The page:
Douglas Howry a radiologist at the University of Colorado and VA Hospital published articles with 2D images in 52 and 53 using systems that featured a water bath and later a motorized transducer. Howry and Joseph Holmes a nephrologist and director of the hospital's Medical Research Lab are credited with many pioneering designs. Holmes along with engineers William Wright and Ralph Meyerdirk developed the compound contact scanner for direct contact with the patients body. Wright and Meyerdirk left to start Physionics Engineering Inc and later the multi-joint articulating arm. Physionics was acquired by Picker Corporation in 1967.

Development was also taking place in Japan as surgeons and engineers started looking into intercranial disease. MIT hosted a conference in Bioacoustics in 1952 where many of these innovators met and exchanged information. Aloka produced Japans first commercial waterbag scanner the SSD-1 in 1960 and Toshiba was soon to follow. Research and experimentation was now being done in many field all over the world with emphasis in Cardiology, Obstetrics, Neurology, Opthamology and other areas. Instrumentation was being produced by several manufacturers including Physionics/Picker, Nuclear Enterprise, Kretz Technik AG, Smith Kline Instruments, Aloka, Toshiba, Siemens and others in the 60s. Several articles appeared concerning ultrasound like the Time article in May 1964 and Life in January and September of 1965. Other important developments included the AIUM (American Institute of Ultrasound in Medicine) starting to accept members in the diagnostic arena in 1964. The Japan Society of Ultrasonics in Medicine was started in 1962. The First international Conference on Diagnostic Ultrasound was held in Pittsburgh PA in 1965 and was attended by many influential pioneers. Medical insurance companies such as Blue Cross started reimbursing for ultrasound studies in mid to late 60s. The first meeting of the World Congress on Ultrasonic Diagnostics in Medicine was held in Vienna in 1969.

The first fast B scanner the Vidoson by Siemens was developed in 1967. This system used 3 rotating transducer and a parabolic mirror and was able to scan at 15 frames per second used 120 lines and had gray scale capabilities. Motion and evidence of fetal life could be seen. The system did not have calipers or measurement capabilities like some other systems available at the time.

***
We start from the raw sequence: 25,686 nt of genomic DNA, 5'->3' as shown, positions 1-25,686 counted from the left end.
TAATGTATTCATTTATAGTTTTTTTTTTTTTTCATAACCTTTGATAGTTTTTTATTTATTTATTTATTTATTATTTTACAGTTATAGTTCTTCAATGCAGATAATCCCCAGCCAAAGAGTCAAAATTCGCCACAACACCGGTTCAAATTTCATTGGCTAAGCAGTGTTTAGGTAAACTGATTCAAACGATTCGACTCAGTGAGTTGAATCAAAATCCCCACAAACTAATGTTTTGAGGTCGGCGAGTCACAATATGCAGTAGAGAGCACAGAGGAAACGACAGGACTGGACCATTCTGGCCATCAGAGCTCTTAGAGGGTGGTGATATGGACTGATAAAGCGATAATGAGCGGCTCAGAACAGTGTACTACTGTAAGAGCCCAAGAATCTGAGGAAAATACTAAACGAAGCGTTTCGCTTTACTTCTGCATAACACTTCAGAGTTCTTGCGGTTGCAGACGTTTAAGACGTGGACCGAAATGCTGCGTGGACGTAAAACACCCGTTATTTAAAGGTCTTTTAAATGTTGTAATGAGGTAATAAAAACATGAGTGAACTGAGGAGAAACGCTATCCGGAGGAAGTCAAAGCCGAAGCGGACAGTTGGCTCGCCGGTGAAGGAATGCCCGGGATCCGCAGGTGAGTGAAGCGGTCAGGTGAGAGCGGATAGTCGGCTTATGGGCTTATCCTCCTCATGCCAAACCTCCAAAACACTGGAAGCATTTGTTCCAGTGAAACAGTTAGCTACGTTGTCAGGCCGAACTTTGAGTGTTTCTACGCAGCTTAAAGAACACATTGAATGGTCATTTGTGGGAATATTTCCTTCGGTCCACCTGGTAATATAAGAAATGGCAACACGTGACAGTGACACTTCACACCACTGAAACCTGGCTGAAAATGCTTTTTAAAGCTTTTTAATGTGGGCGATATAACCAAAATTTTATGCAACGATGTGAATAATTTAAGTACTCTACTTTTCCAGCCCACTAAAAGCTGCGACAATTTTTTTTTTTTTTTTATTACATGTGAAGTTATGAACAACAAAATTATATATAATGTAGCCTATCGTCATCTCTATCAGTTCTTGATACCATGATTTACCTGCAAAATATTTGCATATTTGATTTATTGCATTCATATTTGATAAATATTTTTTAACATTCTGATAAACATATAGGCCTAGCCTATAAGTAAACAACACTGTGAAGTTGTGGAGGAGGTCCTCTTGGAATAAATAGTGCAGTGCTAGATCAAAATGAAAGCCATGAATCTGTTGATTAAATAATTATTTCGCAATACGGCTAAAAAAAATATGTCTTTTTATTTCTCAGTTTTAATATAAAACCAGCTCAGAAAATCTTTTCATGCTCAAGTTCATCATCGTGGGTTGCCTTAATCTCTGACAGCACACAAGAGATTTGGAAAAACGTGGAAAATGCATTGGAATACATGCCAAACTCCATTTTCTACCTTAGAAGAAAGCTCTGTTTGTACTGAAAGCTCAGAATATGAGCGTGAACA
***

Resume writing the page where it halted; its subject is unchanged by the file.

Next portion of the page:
The concept of Linear array transducers was first described in an ophthalmic application by Werner Buschmann in 1964. It was fabricated by Kretztechnik AG but never went into production. Phillips described a multi-element scanner in 1967. One of the first commercially available linear scanners came from ADR (Advanced Diagnostic Research Corporation in 1973. Other entries came soon from companies like Aloka in 1976 followed quickly by Toshiba.

While we have discussed the medical imaging part of ultrasound so far important developments were also taking place with other ultrasound technology. The Doppler principle was first described back in 1842 by Christian Doppler. Medical uses of ultrasonic Doppler techniques were first done in Japan by the Institute of Scientific and Industrial Research for the study of cardiac valvular motion and peripheral vessels 1962. Directional flow was detected and displayed in 1966 also by the Japanese. University of Washington was also doing Doppler work and pioneered trancutanous continuous-wave flow measurement and then spectral analysis in 1963. The technology was transferred to Smith Kline Instruments and they produced the Doptone in 1965. Other early companies involved in CW Doppler devices included Parks Electronics, Kay Electric and Medasonics Inc.

Pulsed wave Doppler was introduced in 1970 where you could now identify the distance that a signal was coming from due to a selectable sample volume. The first duplex pulsed Doppler scanner was developed in 1974 where the gray scale image could be used to place the Doppler signal. This is incorporated in many of todays ultrasound systems. The first commercial Duplex system was from ATL (Advanced Technology Laboratories) the Mark1 was released in1974. Squibb Corporation acquired ATL in 1980 and ADR in 1982 and ADR was merged into ATL in 1984. Vingmed Sound AS controlled much Doppler technology and teamed up with companies like Irex, Ausonics and Interspect. Vingmed was acquired by GE later.